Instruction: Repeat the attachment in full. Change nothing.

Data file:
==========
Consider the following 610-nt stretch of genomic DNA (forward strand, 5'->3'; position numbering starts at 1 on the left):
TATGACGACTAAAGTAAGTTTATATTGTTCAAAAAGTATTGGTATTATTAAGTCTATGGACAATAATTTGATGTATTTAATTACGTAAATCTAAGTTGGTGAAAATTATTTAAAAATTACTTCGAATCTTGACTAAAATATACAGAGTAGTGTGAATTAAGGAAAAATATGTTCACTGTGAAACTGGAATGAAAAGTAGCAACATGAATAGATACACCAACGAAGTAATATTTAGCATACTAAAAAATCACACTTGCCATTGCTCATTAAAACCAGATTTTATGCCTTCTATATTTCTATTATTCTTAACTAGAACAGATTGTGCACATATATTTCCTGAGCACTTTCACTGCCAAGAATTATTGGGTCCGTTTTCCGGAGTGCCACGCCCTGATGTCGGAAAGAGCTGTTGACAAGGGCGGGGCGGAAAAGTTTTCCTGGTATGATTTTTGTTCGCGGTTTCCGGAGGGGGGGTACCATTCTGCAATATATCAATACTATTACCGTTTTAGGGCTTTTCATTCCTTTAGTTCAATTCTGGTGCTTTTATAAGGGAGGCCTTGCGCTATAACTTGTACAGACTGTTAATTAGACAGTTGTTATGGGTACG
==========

Consider the following 610-nt stretch of genomic DNA (forward strand, 5'->3'; position numbering starts at 1 on the left):
TATGACGACTAAAGTAAGTTTATATTGTTCAAAAAGTATTGGTATTATTAAGTCTATGGACAATAATTTGATGTATTTAATTACGTAAATCTAAGTTGGTGAAAATTATTTAAAAATTACTTCGAATCTTGACTAAAATATACAGAGTAGTGTGAATTAAGGAAAAATATGTTCACTGTGAAACTGGAATGAAAAGTAGCAACATGAATAGATACACCAACGAAGTAATATTTAGCATACTAAAAAATCACACTTGCCATTGCTCATTAAAACCAGATTTTATGCCTTCTATATTTCTATTATTCTTAACTAGAACAGATTGTGCACATATATTTCCTGAGCACTTTCACTGCCAAGAATTATTGGGTCCGTTTTCCGGAGTGCCACGCCCTGATGTCGGAAAGAGCTGTTGACAAGGGCGGGGCGGAAAAGTTTTCCTGGTATGATTTTTGTTCGCGGTTTCCGGAGGGGGGGTACCATTCTGCAATATATCAATACTATTACCGTTTTAGGGCTTTTCATTCCTTTAGTTCAATTCTGGTGCTTTTATAAGGGAGGCCTTGCGCTATAACTTGTACAGACTGTTAATTAGACAGTTGTTATGGGTACG